On Friday, the Washington Supreme Court issued an Order, "In the Matter of the Adoption of New Standards for Indigent Defense and Certification of Compliance."
"State high court limits public-defender caseloads," is the AP report filed by Gene Johnson. It's via the Seattle Times.
For the first time, the state Supreme Court is setting limits on the number of cases public defenders can handle — an effort to improve the quality of legal representation for some of the 200,000 poor people prosecuted in the state every year, but one that could increase costs to local governments at a time of tight budgets.
By a vote of 7-2, the justices said lawyers who represent indigent defendants generally should handle no more than 150 felony cases per year, or 300 to 400 misdemeanor cases, and even fewer when the cases are complex. The caseload standards will take effect in September 2013 to avoid imminent hits to local budgets, Chief Justice Barbara Madsen said in announcing them Friday.
"Innocent people are convicted if they don't have an adequate defense," said Joanne Moore, director of the state's Office of Public Defense. "There's been a lot of information in the past few years that many attorneys who are providing public defense are burdened by very high caseloads, and they haven't been able to give the proper amount of attention to their public-defense cases."
Recent lawsuits in Washington have highlighted the problem with public-defender caseloads.
The American Civil Liberties Union of Washington is suing the cities of Burlington and Mount Vernon, saying those cities jointly contracted with two part-time lawyers to represent indigent defendants in misdemeanor cases.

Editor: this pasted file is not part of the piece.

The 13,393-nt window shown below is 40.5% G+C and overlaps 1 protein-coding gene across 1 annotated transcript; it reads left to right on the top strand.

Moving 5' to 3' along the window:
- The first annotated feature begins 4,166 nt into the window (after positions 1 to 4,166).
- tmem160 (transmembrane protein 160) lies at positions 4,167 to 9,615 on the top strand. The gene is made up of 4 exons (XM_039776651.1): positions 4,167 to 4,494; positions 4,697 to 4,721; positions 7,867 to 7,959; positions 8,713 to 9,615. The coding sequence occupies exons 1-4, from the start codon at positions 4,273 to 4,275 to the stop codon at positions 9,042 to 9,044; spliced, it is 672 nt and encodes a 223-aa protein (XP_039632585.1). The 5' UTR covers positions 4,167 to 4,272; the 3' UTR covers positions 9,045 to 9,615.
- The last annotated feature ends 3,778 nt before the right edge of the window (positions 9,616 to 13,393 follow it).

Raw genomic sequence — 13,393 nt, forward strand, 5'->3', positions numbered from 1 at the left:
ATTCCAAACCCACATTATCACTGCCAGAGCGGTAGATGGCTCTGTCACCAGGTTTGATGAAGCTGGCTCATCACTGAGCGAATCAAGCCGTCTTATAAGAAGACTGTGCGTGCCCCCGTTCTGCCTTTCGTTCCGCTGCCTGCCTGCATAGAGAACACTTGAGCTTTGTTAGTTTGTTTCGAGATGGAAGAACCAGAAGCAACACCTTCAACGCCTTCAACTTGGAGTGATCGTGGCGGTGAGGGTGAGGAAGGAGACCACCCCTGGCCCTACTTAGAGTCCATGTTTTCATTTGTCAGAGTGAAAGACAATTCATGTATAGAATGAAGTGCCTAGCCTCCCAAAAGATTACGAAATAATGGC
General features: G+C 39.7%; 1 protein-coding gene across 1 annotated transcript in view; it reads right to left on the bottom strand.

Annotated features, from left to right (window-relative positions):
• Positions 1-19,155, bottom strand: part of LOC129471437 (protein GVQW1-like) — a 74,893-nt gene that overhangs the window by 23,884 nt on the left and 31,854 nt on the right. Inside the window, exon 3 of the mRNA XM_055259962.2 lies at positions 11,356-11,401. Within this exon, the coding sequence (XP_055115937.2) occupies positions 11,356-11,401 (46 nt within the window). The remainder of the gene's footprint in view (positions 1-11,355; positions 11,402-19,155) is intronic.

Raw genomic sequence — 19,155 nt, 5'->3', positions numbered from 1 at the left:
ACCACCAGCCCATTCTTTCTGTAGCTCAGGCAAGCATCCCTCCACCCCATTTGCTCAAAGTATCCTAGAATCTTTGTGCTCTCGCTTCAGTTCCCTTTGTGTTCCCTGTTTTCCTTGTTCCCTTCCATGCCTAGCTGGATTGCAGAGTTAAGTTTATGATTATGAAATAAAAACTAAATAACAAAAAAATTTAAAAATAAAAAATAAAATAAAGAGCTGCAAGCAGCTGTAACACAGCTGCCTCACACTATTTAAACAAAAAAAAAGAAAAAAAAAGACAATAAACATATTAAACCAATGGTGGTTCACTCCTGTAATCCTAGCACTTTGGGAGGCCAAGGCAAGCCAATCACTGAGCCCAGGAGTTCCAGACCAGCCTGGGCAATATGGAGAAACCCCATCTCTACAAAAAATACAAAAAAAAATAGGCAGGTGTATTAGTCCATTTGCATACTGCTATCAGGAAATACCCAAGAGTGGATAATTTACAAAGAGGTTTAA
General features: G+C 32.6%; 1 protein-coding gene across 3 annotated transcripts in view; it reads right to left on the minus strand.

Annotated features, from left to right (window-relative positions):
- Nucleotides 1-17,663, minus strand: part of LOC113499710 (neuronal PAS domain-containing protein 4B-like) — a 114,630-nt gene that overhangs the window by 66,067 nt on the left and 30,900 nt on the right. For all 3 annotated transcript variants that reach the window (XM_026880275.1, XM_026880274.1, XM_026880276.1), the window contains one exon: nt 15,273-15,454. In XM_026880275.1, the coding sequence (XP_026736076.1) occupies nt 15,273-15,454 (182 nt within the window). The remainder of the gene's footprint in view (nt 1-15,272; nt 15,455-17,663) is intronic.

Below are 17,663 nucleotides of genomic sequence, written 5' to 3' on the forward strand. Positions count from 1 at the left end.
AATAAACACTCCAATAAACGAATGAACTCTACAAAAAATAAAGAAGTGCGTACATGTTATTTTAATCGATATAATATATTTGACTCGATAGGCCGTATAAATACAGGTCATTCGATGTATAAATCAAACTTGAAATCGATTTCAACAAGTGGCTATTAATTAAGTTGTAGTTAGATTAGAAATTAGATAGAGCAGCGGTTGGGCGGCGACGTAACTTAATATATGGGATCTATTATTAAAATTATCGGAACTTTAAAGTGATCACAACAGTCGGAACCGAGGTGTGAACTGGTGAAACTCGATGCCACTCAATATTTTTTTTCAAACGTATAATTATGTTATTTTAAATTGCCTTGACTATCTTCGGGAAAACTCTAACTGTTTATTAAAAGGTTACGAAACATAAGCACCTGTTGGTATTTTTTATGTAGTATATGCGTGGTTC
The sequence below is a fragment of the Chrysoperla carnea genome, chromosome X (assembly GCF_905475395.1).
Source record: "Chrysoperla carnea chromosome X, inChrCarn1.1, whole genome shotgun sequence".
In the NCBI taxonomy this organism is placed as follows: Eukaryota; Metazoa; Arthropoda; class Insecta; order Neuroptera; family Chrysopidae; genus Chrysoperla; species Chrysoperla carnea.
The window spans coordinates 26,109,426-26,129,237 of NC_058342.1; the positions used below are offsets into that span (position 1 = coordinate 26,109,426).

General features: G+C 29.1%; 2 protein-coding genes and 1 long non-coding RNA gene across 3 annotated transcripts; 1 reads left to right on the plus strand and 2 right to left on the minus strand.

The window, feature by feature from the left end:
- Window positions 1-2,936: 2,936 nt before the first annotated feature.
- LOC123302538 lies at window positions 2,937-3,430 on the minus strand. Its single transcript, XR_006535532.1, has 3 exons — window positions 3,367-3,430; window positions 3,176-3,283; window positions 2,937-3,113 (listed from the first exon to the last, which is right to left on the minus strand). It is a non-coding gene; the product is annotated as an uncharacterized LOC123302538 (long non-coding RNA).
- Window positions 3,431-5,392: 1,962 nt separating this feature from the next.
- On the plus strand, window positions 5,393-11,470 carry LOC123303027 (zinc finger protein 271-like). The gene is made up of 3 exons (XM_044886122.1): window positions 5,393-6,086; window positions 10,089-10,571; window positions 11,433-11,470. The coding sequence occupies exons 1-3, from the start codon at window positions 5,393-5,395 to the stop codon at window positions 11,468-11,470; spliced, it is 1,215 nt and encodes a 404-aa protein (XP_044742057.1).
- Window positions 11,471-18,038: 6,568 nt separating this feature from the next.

The two lawyers together handled more than 2,100 cases in 2010 alone, the plaintiffs said. In allowing the lawsuit to go forward, U.S. District Judge Robert Lasnik said the evidence could support a finding the lawyers were so overburdened that the appointment of public defenders in those cities is "little more than a sham."
"Supreme Court Adopts Standards for Indigent Defense; Case Limit Guidelines Effective in 2013," is the news release issued by the Washington Courts. Here's the text:
The Washington Supreme Court has adopted new Standards for Indigent Defense Services. The new standards will be effective September 1, 2012, except Standard 3.4 regulating caseload limit guidelines which will take effect September 1, 2013.The new standards include guidelines for caseload limits and types of cases; administrative costs, limitations on private practice, qualifications of attorneys, appellate representation and use of legal interns.The rule was approved by a majority of the Court, with Justices Charles W. Johnson and Mary E. Fairhurst dissenting. A copy of the final order can be found online by clicking here together with the text of the new rule.The standards were authored by the Washington State Bar Association’s Council on Public Defense to address concerns about the quality of indigent defense services in Washington. The WSBA approved the standards, and recommended adoption to the Supreme Court in July 2011.Recognizing the fiscal impact new caseload guidelines will have on local governments, Chief Justice Barbara Madsen said, “We understand the delicate balance in providing a constitutional right to an attorney and the monetary impact on local governments. By delaying implementation of the caseload limits until 2013, our goal is to move towards the promise of the landmark U.S. Supreme Court case of Gideon v. Wainwright.”Numerous reports, including the Seattle Times 2004 series entitled “Unequal Defense: The failed promise of justice for the poor” have documented serious flaws in the indigent defense system in Washington State. Since then, numerous legislative and court rule changes have made improvements to the system. This is the first time actual caseload limits by type have been adopted.The standards are also necessary to implement court rules CrR 3.1, CrRLJ 3.1 and JuCR 9.2 previously adopted by the Court which will become effective on July 1, 2012.The adoption of the standards by the Supreme Court follows a four-month comment period that ended in April 2012.